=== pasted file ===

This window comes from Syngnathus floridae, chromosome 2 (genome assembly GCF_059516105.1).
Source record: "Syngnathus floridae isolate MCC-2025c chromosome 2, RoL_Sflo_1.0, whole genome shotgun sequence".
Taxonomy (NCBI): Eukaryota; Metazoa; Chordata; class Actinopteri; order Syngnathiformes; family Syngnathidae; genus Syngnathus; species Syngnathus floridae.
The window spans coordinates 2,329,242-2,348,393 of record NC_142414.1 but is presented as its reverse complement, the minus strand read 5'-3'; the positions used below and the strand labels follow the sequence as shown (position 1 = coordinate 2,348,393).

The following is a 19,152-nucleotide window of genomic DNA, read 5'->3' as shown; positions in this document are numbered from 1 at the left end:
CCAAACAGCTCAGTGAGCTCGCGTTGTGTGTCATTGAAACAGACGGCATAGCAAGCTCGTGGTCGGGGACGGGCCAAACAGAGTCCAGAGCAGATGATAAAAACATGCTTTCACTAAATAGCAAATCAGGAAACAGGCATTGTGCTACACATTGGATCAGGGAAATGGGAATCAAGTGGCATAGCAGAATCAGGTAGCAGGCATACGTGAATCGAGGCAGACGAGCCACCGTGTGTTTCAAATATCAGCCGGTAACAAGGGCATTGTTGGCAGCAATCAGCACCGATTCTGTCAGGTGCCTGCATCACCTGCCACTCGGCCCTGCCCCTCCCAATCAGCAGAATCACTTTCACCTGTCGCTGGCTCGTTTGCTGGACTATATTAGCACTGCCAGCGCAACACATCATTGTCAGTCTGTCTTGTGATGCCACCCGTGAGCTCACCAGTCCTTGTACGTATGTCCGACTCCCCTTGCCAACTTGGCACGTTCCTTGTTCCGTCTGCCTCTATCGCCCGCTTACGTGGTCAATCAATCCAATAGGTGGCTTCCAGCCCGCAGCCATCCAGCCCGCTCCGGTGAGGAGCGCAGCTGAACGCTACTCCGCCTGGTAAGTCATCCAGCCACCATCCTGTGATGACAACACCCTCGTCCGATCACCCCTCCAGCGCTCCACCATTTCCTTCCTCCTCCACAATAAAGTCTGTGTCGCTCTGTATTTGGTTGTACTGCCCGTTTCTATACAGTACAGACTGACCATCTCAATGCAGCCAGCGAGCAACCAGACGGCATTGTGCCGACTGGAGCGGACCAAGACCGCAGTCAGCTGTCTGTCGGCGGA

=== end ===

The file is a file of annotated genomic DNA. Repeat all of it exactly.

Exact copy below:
This window comes from Syngnathus floridae, chromosome 2 (genome assembly GCF_059516105.1).
Source record: "Syngnathus floridae isolate MCC-2025c chromosome 2, RoL_Sflo_1.0, whole genome shotgun sequence".
Taxonomy (NCBI): Eukaryota; Metazoa; Chordata; class Actinopteri; order Syngnathiformes; family Syngnathidae; genus Syngnathus; species Syngnathus floridae.
The window spans coordinates 2,329,242-2,348,393 of record NC_142414.1 but is presented as its reverse complement, the minus strand read 5'-3'; the positions used below and the strand labels follow the sequence as shown (position 1 = coordinate 2,348,393).

The following is a 19,152-nucleotide window of genomic DNA, read 5'->3' as shown; positions in this document are numbered from 1 at the left end:
CCAAACAGCTCAGTGAGCTCGCGTTGTGTGTCATTGAAACAGACGGCATAGCAAGCTCGTGGTCGGGGACGGGCCAAACAGAGTCCAGAGCAGATGATAAAAACATGCTTTCACTAAATAGCAAATCAGGAAACAGGCATTGTGCTACACATTGGATCAGGGAAATGGGAATCAAGTGGCATAGCAGAATCAGGTAGCAGGCATACGTGAATCGAGGCAGACGAGCCACCGTGTGTTTCAAATATCAGCCGGTAACAAGGGCATTGTTGGCAGCAATCAGCACCGATTCTGTCAGGTGCCTGCATCACCTGCCACTCGGCCCTGCCCCTCCCAATCAGCAGAATCACTTTCACCTGTCGCTGGCTCGTTTGCTGGACTATATTAGCACTGCCAGCGCAACACATCATTGTCAGTCTGTCTTGTGATGCCACCCGTGAGCTCACCAGTCCTTGTACGTATGTCCGACTCCCCTTGCCAACTTGGCACGTTCCTTGTTCCGTCTGCCTCTATCGCCCGCTTACGTGGTCAATCAATCCAATAGGTGGCTTCCAGCCCGCAGCCATCCAGCCCGCTCCGGTGAGGAGCGCAGCTGAACGCTACTCCGCCTGGTAAGTCATCCAGCCACCATCCTGTGATGACAACACCCTCGTCCGATCACCCCTCCAGCGCTCCACCATTTCCTTCCTCCTCCACAATAAAGTCTGTGTCGCTCTGTATTTGGTTGTACTGCCCGTTTCTATACAGTACAGACTGACCATCTCAATGCAGCCAGCGAGCAACCAGACGGCATTGTGCCGACTGGAGCGGACCAAGACCGCAGTCAGCTGTCTGTCGGCGGA